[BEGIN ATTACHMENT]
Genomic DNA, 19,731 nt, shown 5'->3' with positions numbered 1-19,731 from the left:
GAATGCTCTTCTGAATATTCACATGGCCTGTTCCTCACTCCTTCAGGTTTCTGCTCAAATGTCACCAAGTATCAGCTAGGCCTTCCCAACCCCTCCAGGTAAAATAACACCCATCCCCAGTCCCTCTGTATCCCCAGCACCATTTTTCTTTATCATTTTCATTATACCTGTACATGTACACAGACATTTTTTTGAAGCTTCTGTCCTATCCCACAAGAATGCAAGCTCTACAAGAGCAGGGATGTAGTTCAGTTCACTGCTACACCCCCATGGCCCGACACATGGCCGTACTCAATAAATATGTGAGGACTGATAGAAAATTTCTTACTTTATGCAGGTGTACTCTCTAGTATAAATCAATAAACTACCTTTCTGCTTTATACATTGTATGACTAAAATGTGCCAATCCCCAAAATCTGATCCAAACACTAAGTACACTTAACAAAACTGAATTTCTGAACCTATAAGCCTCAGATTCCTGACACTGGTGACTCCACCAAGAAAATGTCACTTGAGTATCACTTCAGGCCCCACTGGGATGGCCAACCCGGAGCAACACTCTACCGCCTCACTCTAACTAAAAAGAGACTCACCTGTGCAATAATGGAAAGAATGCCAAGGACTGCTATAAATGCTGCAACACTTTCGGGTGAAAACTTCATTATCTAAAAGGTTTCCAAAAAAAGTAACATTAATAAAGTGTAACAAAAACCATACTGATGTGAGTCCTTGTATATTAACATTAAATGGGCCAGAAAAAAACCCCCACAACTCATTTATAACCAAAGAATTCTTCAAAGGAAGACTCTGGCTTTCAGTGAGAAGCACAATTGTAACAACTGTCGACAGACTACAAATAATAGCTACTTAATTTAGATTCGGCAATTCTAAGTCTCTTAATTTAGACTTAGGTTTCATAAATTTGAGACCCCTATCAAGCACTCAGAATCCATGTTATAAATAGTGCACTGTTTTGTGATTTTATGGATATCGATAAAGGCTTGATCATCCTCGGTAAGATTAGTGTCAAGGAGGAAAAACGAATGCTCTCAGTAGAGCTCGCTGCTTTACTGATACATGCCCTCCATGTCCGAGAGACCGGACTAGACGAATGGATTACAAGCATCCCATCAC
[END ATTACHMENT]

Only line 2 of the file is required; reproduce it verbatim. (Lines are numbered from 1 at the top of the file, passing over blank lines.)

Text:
GAATGCTCTTCTGAATATTCACATGGCCTGTTCCTCACTCCTTCAGGTTTCTGCTCAAATGTCACCAAGTATCAGCTAGGCCTTCCCAACCCCTCCAGGTAAAATAACACCCATCCCCAGTCCCTCTGTATCCCCAGCACCATTTTTCTTTATCATTTTCATTATACCTGTACATGTACACAGACATTTTTTTGAAGCTTCTGTCCTATCCCACAAGAATGCAAGCTCTACAAGAGCAGGGATGTAGTTCAGTTCACTGCTACACCCCCATGGCCCGACACATGGCCGTACTCAATAAATATGTGAGGACTGATAGAAAATTTCTTACTTTATGCAGGTGTACTCTCTAGTATAAATCAATAAACTACCTTTCTGCTTTATACATTGTATGACTAAAATGTGCCAATCCCCAAAATCTGATCCAAACACTAAGTACACTTAACAAAACTGAATTTCTGAACCTATAAGCCTCAGATTCCTGACACTGGTGACTCCACCAAGAAAATGTCACTTGAGTATCACTTCAGGCCCCACTGGGATGGCCAACCCGGAGCAACACTCTACCGCCTCACTCTAACTAAAAAGAGACTCACCTGTGCAATAATGGAAAGAATGCCAAGGACTGCTATAAATGCTGCAACACTTTCGGGTGAAAACTTCATTATCTAAAAGGTTTCCAAAAAAAGTAACATTAATAAAGTGTAACAAAAACCATACTGATGTGAGTCCTTGTATATTAACATTAAATGGGCCAGAAAAAAACCCCCACAACTCATTTATAACCAAAGAATTCTTCAAAGGAAGACTCTGGCTTTCAGTGAGAAGCACAATTGTAACAACTGTCGACAGACTACAAATAATAGCTACTTAATTTAGATTCGGCAATTCTAAGTCTCTTAATTTAGACTTAGGTTTCATAAATTTGAGACCCCTATCAAGCACTCAGAATCCATGTTATAAATAGTGCACTGTTTTGTGATTTTATGGATATCGATAAAGGCTTGATCATCCTCGGTAAGATTAGTGTCAAGGAGGAAAAACGAATGCTCTCAGTAGAGCTCGCTGCTTTACTGATACATGCCCTCCATGTCCGAGAGACCGGACTAGACGAATGGATTACAAGCATCCCATCAC